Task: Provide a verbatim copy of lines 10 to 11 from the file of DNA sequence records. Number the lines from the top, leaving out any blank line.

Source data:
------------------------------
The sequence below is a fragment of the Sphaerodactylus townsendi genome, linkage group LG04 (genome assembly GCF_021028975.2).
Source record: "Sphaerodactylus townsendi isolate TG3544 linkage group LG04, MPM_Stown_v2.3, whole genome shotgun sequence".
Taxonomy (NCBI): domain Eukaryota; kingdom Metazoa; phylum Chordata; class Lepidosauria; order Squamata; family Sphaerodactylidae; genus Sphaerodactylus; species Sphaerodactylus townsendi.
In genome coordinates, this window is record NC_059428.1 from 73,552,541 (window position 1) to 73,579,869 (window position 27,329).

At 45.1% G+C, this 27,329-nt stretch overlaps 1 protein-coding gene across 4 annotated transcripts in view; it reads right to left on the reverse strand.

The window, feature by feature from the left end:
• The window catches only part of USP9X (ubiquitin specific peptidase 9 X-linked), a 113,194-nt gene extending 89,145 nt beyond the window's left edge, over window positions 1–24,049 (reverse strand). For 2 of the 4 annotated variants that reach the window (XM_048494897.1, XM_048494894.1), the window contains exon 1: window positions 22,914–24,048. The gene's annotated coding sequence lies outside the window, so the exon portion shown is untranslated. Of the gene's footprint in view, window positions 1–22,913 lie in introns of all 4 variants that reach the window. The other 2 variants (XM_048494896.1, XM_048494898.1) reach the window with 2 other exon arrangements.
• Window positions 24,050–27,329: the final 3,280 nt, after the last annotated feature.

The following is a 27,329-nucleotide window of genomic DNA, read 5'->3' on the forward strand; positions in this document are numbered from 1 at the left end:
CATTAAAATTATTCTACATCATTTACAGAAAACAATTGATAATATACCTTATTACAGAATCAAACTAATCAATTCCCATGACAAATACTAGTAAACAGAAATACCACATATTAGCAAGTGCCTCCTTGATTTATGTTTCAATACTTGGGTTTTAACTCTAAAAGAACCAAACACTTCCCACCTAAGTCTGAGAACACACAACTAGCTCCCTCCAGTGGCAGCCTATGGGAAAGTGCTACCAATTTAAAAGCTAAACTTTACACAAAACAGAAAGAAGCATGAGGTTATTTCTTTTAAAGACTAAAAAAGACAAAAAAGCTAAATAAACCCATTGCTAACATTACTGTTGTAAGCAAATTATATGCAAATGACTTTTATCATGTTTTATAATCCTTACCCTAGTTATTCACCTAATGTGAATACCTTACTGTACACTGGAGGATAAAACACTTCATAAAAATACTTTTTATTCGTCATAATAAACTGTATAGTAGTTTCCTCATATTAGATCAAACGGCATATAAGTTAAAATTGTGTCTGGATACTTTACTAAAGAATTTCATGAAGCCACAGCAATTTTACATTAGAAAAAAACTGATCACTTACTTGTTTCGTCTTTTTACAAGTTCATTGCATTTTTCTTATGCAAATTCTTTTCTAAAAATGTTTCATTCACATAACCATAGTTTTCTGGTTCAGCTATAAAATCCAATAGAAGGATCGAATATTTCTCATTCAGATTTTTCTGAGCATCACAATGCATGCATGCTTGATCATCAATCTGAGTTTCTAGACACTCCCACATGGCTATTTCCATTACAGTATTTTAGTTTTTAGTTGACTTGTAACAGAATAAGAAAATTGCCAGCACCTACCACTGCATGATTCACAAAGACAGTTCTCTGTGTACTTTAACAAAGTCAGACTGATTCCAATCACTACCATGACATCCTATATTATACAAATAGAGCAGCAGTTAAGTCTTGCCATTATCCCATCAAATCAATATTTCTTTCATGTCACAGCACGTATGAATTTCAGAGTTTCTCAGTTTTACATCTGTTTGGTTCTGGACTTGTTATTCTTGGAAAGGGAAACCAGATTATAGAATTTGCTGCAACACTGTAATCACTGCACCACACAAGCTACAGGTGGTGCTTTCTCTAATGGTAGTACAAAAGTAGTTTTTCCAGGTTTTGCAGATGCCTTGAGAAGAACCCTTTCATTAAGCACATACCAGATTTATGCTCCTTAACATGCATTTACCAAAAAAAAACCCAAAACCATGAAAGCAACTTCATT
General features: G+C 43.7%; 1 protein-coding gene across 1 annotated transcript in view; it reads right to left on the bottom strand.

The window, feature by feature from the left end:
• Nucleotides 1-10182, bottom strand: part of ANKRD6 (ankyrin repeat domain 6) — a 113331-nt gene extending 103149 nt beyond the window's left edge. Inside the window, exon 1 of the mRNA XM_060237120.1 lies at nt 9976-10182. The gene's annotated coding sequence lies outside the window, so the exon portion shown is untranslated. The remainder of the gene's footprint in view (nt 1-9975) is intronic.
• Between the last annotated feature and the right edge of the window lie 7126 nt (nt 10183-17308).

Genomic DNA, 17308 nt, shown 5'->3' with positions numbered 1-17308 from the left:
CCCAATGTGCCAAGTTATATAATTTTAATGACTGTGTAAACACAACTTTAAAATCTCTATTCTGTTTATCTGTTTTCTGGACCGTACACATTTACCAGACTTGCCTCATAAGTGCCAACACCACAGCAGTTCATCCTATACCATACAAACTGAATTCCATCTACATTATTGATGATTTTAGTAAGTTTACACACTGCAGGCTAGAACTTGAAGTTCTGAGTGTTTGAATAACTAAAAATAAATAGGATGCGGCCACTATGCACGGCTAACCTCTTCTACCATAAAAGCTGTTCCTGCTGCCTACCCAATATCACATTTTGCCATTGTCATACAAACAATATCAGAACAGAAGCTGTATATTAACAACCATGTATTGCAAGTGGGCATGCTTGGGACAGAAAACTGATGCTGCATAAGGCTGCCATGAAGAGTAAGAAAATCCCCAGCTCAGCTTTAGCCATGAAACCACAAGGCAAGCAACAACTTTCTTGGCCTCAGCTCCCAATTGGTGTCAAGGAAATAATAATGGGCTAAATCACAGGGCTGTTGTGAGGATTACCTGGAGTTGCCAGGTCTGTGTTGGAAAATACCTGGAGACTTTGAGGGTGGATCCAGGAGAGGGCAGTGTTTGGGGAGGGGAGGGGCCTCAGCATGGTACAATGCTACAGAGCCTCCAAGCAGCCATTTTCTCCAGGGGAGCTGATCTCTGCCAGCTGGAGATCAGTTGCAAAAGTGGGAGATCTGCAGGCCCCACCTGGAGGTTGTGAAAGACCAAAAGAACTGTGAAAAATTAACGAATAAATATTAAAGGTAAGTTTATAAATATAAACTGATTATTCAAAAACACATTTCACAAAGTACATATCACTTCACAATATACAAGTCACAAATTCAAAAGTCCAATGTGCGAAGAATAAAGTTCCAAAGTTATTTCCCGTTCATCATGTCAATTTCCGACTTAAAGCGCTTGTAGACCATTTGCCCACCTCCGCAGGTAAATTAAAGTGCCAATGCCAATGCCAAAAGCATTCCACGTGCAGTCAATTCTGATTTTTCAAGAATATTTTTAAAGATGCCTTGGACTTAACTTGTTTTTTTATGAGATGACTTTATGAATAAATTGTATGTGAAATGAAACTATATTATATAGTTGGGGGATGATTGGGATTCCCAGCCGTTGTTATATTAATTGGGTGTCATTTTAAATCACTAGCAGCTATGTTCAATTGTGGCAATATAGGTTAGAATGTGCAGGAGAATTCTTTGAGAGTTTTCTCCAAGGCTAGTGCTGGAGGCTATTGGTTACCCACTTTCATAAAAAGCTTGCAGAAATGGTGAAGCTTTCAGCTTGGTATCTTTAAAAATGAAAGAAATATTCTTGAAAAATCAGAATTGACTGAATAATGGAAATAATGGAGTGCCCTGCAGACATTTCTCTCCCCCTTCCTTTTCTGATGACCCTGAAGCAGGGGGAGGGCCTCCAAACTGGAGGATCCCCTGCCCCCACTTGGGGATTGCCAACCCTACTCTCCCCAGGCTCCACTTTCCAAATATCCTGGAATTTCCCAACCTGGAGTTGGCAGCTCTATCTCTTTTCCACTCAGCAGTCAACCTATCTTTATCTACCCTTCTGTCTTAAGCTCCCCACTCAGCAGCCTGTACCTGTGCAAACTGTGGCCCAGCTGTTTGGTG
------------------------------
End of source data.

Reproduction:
CATTAAAATTATTCTACATCATTTACAGAAAACAATTGATAATATACCTTATTACAGAATCAAACTAATCAATTCCCATGACAAATACTAGTAAACAGAAATACCACATATTAGCAAGTGCCTCCTTGATTTATGTTTCAATACTTGGGTTTTAACTCTAAAAGAACCAAACACTTCCCACCTAAGTCTGAGAACACACAACTAGCTCCCTCCAGTGGCAGCCTATGGGAAAGTGCTACCAATTTAAAAGCTAAACTTTACACAAAACAGAAAGAAGCATGAGGTTATTTCTTTTAAAGACTAAAAAAGACAAAAAAGCTAAATAAACCCATTGCTAACATTACTGTTGTAAGCAAATTATATGCAAATGACTTTTATCATGTTTTATAATCCTTACCCTAGTTATTCACCTAATGTGAATACCTTACTGTACACTGGAGGATAAAACACTTCATAAAAATACTTTTTATTCGTCATAATAAACTGTATAGTAGTTTCCTCATATTAGATCAAACGGCATATAAGTTAAAATTGTGTCTGGATACTTTACTAAAGAATTTCATGAAGCCACAGCAATTTTACATTAGAAAAAAACTGATCACTTACTTGTTTCGTCTTTTTACAAGTTCATTGCATTTTTCTTATGCAAATTCTTTTCTAAAAATGTTTCATTCACATAACCATAGTTTTCTGGTTCAGCTATAAAATCCAATAGAAGGATCGAATATTTCTCATTCAGATTTTTCTGAGCATCACAATGCATGCATGCTTGATCATCAATCTGAGTTTCTAGACACTCCCACATGGCTATTTCCATTACAGTATTTTAGTTTTTAGTTGACTTGTAACAGAATAAGAAAATTGCCAGCACCTACCACTGCATGATTCACAAAGACAGTTCTCTGTGTACTTTAACAAAGTCAGACTGATTCCAATCACTACCATGACATCCTATATTATACAAATAGAGCAGCAGTTAAGTCTTGCCATTATCCCATCAAATCAATATTTCTTTCATGTCACAGCACGTATGAATTTCAGAGTTTCTCAGTTTTACATCTGTTTGGTTCTGGACTTGTTATTCTTGGAAAGGGAAACCAGATTATAGAATTTGCTGCAACACTGTAATCACTGCACCACACAAGCTACAGGTGGTGCTTTCTCTAATGGTAGTACAAAAGTAGTTTTTCCAGGTTTTGCAGATGCCTTGAGAAGAACCCTTTCATTAAGCACATACCAGATTTATGCTCCTTAACATGCATTTACCAAAAAAAAACCCAAAACCATGAAAGCAACTTCATT
General features: G+C 43.7%; 1 protein-coding gene across 1 annotated transcript in view; it reads right to left on the bottom strand.